After two weeks at sea, the ship docked at Treasure Island in San Francisco, right under the Bay Bridge. Papa learned he would be released from the Marine Recruit Depot in San Diego. He called Mama to let her know where to meet him.
That night as Papa boarded the Santa Fe troop train in Oakland, Mama was giving me a bath and putting me to bed. She worried about what to wear to meet the train. She wanted to look pretty.
As I slept in my crib, hundreds of tired, anxious, happy Marines sat up all that long night and ate the sack lunches they had been given. “Sack lunches,” Papa joked, “’cause every day was a picnic in the Marines.”
From Oakland and Stockton, the Santa Fe train headed south and east to Fresno and Bakersfield in the San Joaquin Valley, the big central valley of California. Papa remembered the family trips and vacations that had taken him to these places.
It was dark as the train continued east to the Tehachapi Loop and the town of Mojave. The train changed lines at Barstow and headed southwest toward Victorville and the Cajon Pass. He looked out the window but only his reflection there.
Neither Papa on the train nor Mama at home got much sleep that night.
Finally, after a long, uncomfortable night the sun was coming up. The Santa Fe train reached San Bernardino, just east of Anaheim. Papa knew he was really close now. Everything was beginning to feel so familiar. The weight and smell of the air. The San Bernardino Mountains. The palm trees and orange groves of Riverside and Corona. The clear blue sky.
Papa even vaguely remembered the Santa Fe route. One branch would take him to Fullerton before heading to Santa Ana. The other would take him directly south, right past our ranch. He’d know for sure when the train reached the little town of Atwood.
Meanwhile, Mama was making my breakfast and getting me dressed. She brushed her brown hair and put on lipstick. She dabbed a bit of her favorite Chantilly perfume behind her ear. She checked the mirror one last time. I think she was a little nervous.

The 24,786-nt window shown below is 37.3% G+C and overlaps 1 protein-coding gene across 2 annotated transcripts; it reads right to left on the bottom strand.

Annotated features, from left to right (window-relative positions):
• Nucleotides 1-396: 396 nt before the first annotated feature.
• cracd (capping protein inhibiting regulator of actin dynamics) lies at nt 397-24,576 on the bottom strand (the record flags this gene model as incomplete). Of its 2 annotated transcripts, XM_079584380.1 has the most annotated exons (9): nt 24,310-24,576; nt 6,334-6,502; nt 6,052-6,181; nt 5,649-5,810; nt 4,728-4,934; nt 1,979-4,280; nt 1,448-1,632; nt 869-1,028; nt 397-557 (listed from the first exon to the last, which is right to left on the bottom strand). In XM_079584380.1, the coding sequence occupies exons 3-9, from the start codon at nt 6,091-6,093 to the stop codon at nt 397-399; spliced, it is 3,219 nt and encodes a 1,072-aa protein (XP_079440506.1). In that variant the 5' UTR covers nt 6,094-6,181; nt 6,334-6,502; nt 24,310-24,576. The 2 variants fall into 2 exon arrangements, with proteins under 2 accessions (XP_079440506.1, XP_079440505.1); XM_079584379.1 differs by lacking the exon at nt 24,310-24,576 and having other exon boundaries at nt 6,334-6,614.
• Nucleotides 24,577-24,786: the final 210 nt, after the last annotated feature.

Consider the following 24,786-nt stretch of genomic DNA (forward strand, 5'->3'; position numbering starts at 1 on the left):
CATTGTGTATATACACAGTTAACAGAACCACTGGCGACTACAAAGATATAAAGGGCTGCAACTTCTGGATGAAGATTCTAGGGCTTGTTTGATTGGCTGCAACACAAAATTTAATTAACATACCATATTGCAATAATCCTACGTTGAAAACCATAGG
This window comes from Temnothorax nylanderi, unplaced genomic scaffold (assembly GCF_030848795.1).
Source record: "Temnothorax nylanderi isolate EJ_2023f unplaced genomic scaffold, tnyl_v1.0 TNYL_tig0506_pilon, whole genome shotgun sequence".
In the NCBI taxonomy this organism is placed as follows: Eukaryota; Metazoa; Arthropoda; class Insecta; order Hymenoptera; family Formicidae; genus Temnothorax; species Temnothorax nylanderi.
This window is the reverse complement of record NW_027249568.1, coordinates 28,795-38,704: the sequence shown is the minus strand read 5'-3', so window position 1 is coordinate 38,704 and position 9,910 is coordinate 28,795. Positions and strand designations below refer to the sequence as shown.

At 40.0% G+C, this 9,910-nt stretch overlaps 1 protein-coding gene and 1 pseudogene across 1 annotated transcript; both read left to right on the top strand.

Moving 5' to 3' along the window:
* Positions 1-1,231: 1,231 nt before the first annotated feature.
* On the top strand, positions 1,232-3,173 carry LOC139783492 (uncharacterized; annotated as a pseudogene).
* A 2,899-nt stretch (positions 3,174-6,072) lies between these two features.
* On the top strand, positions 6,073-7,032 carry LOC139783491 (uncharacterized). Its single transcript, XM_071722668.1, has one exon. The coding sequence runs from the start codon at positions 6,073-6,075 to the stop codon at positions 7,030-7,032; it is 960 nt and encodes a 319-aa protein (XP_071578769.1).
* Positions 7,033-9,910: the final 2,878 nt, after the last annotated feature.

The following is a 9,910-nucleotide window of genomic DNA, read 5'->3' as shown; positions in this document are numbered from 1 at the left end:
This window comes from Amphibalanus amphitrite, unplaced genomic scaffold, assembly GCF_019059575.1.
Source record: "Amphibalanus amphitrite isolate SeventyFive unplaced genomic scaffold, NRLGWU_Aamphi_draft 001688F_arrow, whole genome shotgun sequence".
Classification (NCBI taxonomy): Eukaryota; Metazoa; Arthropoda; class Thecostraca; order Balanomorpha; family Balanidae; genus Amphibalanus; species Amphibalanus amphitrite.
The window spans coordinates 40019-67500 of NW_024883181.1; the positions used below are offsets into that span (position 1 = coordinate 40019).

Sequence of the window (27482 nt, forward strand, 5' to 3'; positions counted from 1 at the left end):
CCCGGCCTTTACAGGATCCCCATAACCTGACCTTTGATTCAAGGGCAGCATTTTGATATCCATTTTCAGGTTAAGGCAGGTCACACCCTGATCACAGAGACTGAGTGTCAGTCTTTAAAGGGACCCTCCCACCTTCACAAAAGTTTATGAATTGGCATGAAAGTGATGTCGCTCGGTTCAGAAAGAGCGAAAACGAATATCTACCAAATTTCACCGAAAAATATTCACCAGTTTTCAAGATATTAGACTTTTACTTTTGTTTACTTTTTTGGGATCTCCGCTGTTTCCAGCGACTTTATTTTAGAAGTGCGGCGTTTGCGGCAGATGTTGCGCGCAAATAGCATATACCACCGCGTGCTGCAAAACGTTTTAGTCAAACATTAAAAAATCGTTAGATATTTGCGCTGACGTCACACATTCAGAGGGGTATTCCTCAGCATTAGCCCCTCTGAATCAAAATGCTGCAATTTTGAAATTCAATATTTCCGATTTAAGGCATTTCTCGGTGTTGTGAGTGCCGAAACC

At mid-morning the Papa’s train was pulling through the Santa Ana Canyon while Mama was putting her overnight bag into the back seat of the car. She handed me over to Grandpa and pulled the car out of the gravel driveway for the two-hour drive to San Diego.
Reaching for Mama as she drove off, I fussed at being left behind. Perhaps that’s why Grandpa, with me in his arms, walked toward the railroad tracks. Maybe he thought he could distract me.
“Train should be along here any minute,” Grandpa assured me. “Maybe they’ll blow the whistle for us.”
At last, Papa’s train reached the tiny town of Atwood. The tracks branched off toward Santa Ana just as he’d hoped. Suddenly he knew that the train would pass right by the house that used to be a barn sitting at the edge of an orange grove. A lump rose in his throat.
“It will be good to see the old place again,” Papa thought. “Too bad the train can’t just stop right here. Then I wouldn’t have to ride all the way to San Diego.”
Papa’s heart beat faster. He edged closer to the window. He was almost home. Safe. Just a glimpse of the little ranch would let him know it was real.
Orange trees rushed past the train windows. More and more trees until finally, yes, there it was! The crossing at East North Street. The barn-red house in the little clearing. And as Papa’s train sped, past bound for San Diego…
…there we were, standing in the clearing, an old man holding a tiny, round-faced girl, smiling and waving at the engineer, hoping he’d blow the whistle, at the man in the caboose, hoping he’d wave back, and at the men in uniform coming home from a war in Korea, not knowing Papa was waving back.
This story was written years ago as a gift for my father. I publish it here to celebrate his homecoming and Veterans Day. For more of his Korean War memories, visit the Justin Museum here: http://www.justinmuseum.com/jkjustin/osmithkorea.html